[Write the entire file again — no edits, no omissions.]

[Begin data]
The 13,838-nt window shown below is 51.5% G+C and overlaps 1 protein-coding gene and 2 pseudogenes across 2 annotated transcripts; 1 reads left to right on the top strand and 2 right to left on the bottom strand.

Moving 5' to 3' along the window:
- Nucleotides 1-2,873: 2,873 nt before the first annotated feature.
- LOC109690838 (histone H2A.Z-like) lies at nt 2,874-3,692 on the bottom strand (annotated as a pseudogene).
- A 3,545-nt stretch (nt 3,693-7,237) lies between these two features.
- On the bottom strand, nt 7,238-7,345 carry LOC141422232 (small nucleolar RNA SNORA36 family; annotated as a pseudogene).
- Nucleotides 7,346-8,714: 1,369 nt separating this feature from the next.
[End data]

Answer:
The 13,838-nt window shown below is 51.5% G+C and overlaps 1 protein-coding gene and 2 pseudogenes across 2 annotated transcripts; 1 reads left to right on the top strand and 2 right to left on the bottom strand.

Moving 5' to 3' along the window:
- Nucleotides 1-2,873: 2,873 nt before the first annotated feature.
- LOC109690838 (histone H2A.Z-like) lies at nt 2,874-3,692 on the bottom strand (annotated as a pseudogene).
- A 3,545-nt stretch (nt 3,693-7,237) lies between these two features.
- On the bottom strand, nt 7,238-7,345 carry LOC141422232 (small nucleolar RNA SNORA36 family; annotated as a pseudogene).
- Nucleotides 7,346-8,714: 1,369 nt separating this feature from the next.